Chimamanda wrote an article about depression. It was a beautiful piece, an intensely personal one that rang true on so many levels. But she didn’t want it published, and so it got pulled off the internet. I wish she’d reconsider, though I get where she’s coming from. Depression is a very private battle, and fighting it in front of the world makes it so much harder.

I’ve been feeling rather strange the past few weeks. Well, it actually started last November, but I’ve kept it undercover – even from myself – until now. Of course anyone that knows me knows there’s something wrong when my blog goes quiet. I need to write as much as I need to breathe, so when I’m not writing, it’s usually because something is seriously wrong.

I can usually spot my depressive episodes. Not this time. This time the depression had a make-over. It didn’t creep up like it usually does, shrouded in silence and nothingness. This time, it was dressed in red. It zoomed towards me clothed in rage and hunger, and inexplicable whirlwind of emotion and not-enough-ness. I felt inadequate, and that made me angry.

For weeks I’ve been storming around with a scowl on my face, slamming doors inside my head and not quite knowing why. I’ve noticed that in a lot of this year’s photos, I have this ugly frown on my face, which either means I’m growling more … or taking more photos. I’m always tired, and my feet hurt all the time, which made me think I was getting fatter, even though my workmates say I’m actually losing weight. I feel overwhelmed, overstimulated, and unsatisfied, yet there’s nothing on my to-do list to warrant it.



Then today I met someone I used to care about … and felt nothing. The encounter lasted minutes. I used to spend hours talking to him, suddenly he had nothing to say to me, and I had nothing to say to him. I hugged him, because it felt silly to shake his hand. I smiled at him, because it seemed appropriate. He smiled back. I tried to see whether the smile had reached his eyes, but the sun was too bright for me to tell. He talked about my hoodie and my hair. Then he walked away.

I wanted to look back, to see if he was alone, to see if he was rushing towards another girl. Luckily, my pride wouldn’t let me. Instead, I went and stood in line for the matatu. And instead of doing the smart thing and playing Candy Crush, I asked myself why I felt nothing. Which – naturally – unleashed all the feelings I’d suppressed during that one-minute-meeting. And the clearest one was loud, raw, unfounded bile.

Once I got to work, locked myself in the bathroom, had a good cry, washed my face, and came back to my desk, I thought about Chimamanda’s piece and realised this was a new phase of depression. The exhaustion I feel despite 8 hours of sleep, the lack of interest in anything, the unfocussed buzzing in my head, the vague desperation for something new – anything new, the conviction that nothing I do is enough and so there’s no need to try.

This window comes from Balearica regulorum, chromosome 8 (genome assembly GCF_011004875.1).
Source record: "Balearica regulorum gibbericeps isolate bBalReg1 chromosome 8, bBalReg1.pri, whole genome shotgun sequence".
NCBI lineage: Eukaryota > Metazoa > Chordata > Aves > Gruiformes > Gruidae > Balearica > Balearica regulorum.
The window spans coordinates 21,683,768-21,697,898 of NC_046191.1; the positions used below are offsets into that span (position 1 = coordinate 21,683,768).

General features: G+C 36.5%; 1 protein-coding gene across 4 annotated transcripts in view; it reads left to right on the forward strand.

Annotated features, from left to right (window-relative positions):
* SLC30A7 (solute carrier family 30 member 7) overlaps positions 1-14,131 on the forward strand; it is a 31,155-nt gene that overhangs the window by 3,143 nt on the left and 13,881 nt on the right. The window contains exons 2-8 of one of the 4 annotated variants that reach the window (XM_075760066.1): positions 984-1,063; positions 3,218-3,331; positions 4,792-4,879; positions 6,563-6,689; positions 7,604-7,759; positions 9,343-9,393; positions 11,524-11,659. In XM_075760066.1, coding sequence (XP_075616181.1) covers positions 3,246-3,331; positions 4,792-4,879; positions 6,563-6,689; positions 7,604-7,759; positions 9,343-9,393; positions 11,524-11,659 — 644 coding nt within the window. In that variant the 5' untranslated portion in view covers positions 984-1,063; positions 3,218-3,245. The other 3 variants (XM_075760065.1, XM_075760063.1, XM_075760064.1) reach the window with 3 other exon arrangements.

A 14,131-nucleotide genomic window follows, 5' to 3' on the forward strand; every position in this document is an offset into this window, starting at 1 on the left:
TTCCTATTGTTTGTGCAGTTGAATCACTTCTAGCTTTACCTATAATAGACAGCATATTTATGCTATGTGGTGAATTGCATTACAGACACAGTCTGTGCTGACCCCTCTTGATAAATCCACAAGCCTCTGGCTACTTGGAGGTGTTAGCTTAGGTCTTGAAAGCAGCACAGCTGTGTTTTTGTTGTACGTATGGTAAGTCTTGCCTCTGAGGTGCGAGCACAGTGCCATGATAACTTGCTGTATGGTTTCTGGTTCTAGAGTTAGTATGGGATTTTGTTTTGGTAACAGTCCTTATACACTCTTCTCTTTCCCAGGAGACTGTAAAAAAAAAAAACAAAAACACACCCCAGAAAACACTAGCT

I wondered what the issue was, because there’s nothing specific to be furious about, and yet I am. I blamed it on my hormonal cycle, yet three cycles have come and gone and the rage goes unabated. I’ve quantified it, telling myself I just turned 33 but have no house and no car and am therefore unsuccessful, but I count my blessings – a well-paying job, a loving family,  awesome friends, my happy pre-teen child … and I realise that can’t be it.

I’ve even tried to blame it on a man, looked around, found none, then blamed my anger on the absence of a man. But that’s never really bothered me before, at least not on this scale. A couple I know has been arguing for a year, having one little spat after another. I advised them to find out what they were REALLY arguing about, and they did.

Chimamanda 1


So in my case, I needed to find out what I was really angry about. And the answer is … nothing. So when I read Chimamanda’s article and identified with her anger, I realised that maybe my anger was just the latest weapon in my depression arsenal. Maybe my deep dark space had realised I’ve learned to ignore the void, so it came back dressed in something else, just to get my attention. And maybe now that I recognise it for what it is, this baseless anger will go away.

I write about depression a lot, so I did a quick search on my blog and noticed something interesting. Most my depression posts are between November and February. The statistic rings true from 2008 to date. I didn’t have a blog before that, so I can’t be sure, but I suspect the pattern goes back much farther. I read about a condition called SAD – Seasonal Affective Disorder. Yes, I see the irony, and yes, it made me smile.

SAD generally attacks during the western winter. But … our winter is in July, and we don’t have snow during Christmas in this part of the world. So much as I’ve been called the blackest white girl, I doubt that’s what my SAD-ness is about. Maybe my end-year depressive episodes are more triggered by birthdays and reflection, that annual session of counting down what I have (and haven’t achieved – I’m a December baby). Either way, Njaanuary is over, so it’s possible my blues are too. Maybe I just haven’t noticed it yet. I wonder if chocolate and red flowers will help. I’m more than open to finding out…

♫ Mirrors ♫ Justin Timberlake ♫

One thought on “A different kind of depression

  1. pole about the depression, it seems like a real struggle. i also read chimamanda’s article and that was wrenching, its really hard for anyone not going through it to really understand depression but my thoughts are with you as you get past this

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